Full moon ceremony at playas de Marbella in Cartagena, a ritual that Rosiris leads every full moon. Mujeres Espejo take a holistic approach to healing, reflecting on their spirituality and relationship with nature.

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Like other women victims across the country, the women of Mujeres Espejo have seen little or no benefits or reparations as a result of the peace process. Instead, they rely on community-led initiatives to heal – both on an individual and a collective, societal level – and to build a life and a future free from violence. 

Like other women victims across the country, the women of Mujeres Espejo have seen little or no benefits or reparations as a result of the peace process.

On an international level, Together We Heal aims to raise awareness of the plight of women in the wake of the Colombian civil conflict, and how they are actively responding to and reflecting on their victimization, to build a more positive future for themselves, their families, and their wider community. The hope is that showcasing this example of creative feminist resistance will contribute to challenging dominant narratives of conflict, in which women are traditionally presented as passive receivers rather than active resistors.

At the same time, Together We Heal offers an alternative to mainstream media presentations of Colombia, which tend to focus on, and even glamourise, narco-trafficking. It does so by inviting marginalised voices to share their experiences, and importantly, their compassionate and creative solutions, to contribute not only to peace and reconciliation processes in Colombia, but to also serve as an example and beacon of hope to women everywhere. 

Josefa, wearing her ‘todas somas una’ t-shirt from 8M, International Women’s Day.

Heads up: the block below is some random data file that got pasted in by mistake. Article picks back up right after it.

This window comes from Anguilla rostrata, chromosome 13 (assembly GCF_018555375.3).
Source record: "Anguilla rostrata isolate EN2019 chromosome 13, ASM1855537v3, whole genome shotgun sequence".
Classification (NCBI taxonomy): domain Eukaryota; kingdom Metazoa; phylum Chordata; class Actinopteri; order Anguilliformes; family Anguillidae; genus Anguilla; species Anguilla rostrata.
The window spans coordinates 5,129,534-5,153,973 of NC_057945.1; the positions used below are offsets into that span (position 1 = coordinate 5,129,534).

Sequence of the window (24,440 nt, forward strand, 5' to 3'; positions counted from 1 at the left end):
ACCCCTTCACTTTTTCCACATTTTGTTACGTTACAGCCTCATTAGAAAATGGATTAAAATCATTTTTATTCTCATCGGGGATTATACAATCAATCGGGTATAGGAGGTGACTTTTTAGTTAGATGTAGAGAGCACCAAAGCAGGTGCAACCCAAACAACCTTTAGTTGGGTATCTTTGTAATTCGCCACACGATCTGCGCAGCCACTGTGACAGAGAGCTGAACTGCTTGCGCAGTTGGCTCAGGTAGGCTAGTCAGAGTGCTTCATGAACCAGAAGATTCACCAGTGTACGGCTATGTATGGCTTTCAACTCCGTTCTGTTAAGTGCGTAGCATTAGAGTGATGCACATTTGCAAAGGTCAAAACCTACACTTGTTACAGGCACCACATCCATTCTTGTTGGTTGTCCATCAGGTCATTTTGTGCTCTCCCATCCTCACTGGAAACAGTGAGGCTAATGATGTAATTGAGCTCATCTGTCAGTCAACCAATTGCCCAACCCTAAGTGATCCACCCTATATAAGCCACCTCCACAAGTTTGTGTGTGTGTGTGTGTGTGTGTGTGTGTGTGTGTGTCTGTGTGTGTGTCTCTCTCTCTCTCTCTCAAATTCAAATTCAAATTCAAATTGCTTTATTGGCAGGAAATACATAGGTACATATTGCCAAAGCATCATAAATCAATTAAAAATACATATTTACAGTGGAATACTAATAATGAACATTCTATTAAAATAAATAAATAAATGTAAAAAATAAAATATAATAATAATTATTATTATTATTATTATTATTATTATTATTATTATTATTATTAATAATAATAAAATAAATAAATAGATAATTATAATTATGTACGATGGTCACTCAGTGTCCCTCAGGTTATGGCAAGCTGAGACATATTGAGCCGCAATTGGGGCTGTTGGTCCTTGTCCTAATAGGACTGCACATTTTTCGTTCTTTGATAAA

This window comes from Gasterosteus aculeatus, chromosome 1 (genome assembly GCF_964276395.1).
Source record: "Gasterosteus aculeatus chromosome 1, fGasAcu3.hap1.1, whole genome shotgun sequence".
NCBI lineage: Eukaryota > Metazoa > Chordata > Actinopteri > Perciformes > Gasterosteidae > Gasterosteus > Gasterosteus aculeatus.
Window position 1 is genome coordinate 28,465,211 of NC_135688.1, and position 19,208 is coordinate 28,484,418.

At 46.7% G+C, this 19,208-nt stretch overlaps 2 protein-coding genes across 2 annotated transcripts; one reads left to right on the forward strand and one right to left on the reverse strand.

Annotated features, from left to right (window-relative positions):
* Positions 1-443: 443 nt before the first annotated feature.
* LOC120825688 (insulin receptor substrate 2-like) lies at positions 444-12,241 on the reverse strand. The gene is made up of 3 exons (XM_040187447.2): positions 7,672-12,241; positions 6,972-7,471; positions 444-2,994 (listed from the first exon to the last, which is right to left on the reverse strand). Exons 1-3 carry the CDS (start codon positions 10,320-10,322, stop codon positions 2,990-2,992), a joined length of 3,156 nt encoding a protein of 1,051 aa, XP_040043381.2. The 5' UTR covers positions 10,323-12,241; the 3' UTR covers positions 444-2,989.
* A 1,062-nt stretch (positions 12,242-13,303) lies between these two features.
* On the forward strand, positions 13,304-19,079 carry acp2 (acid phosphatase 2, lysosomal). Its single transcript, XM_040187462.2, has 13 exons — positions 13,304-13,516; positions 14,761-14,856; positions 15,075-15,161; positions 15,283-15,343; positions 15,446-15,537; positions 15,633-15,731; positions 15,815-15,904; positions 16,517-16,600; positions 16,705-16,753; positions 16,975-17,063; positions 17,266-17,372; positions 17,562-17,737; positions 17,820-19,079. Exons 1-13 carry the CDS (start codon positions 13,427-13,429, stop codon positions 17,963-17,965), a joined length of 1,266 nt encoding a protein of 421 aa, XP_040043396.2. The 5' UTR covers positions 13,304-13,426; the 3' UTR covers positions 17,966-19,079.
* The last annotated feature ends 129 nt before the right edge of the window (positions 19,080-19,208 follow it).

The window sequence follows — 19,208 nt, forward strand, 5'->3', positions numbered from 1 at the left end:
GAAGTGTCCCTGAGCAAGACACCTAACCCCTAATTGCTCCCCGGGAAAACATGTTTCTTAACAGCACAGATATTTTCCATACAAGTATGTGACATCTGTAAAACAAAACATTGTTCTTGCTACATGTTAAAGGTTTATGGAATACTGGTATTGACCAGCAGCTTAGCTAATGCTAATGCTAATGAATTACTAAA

The documentary will continue to be a tool for us, one that will not only help us but all women – and men – who see it. Recording our faces, our voices, our stories was an act of peace. We are determined to continue on our journey toward peace, expanding our work so we reach more women and sharing the power of art as a form of healing.

Rosiris Murillo Morelo, Director of Grupo Artístico de Mujeres Espejo.

Watch the film

The short documentary Together We Heal: Women, Art and Resistance was available to LAB subscribers from September 2023 – January 2024.

Watch the teaser in Spanish or with English subtitles. 

If you are interested in screening Together We Heal at your institution or venue, have any thoughts around promoting the documentary, or would like to get in touch with Mujeres Espejo, please contact Fi Gilligan on fi.gilligan24@gmail.com.

The film was produced and directed by Fi Gilligan and Briana Barrios Gomez through a collaborative process consisting of workshops, consultation and joint decision-making. The music workshops were led by Patapelá Música, a feminist collective from Sincelejo in the Montes de María, and the artisanal pinhole camera workshops were led by Colectivo Revelados from Bogotá.

The documentary was made possible thanks to generous individual donations and additional funding from The Maypole Fund, which funds feminist activism against militarism and war. 

Example of a photo taken using a pinhole camera that the women of Mujeres Espejo made in a workshop with Colectivo Revelados.

Fi Gilligan

Fi is a communications professional from London, specialising in co-produced creative projects designed to provide a platform for marginalized voices. She holds an MSc in Latin American Politics from University College London. She has experience of working in women’s socioeconomic inclusion in Argentina, Colombia, India, Nepal, and the UK.

Briana Barrios Gomez 

Briana is a designer from Bogotá, specializing in research and design processes for social change. She holds a BA in Communication Design from Universidad de los Andes and a Postgraduate degree in Social Innovation from the Amani Institute in Bengaluru, India.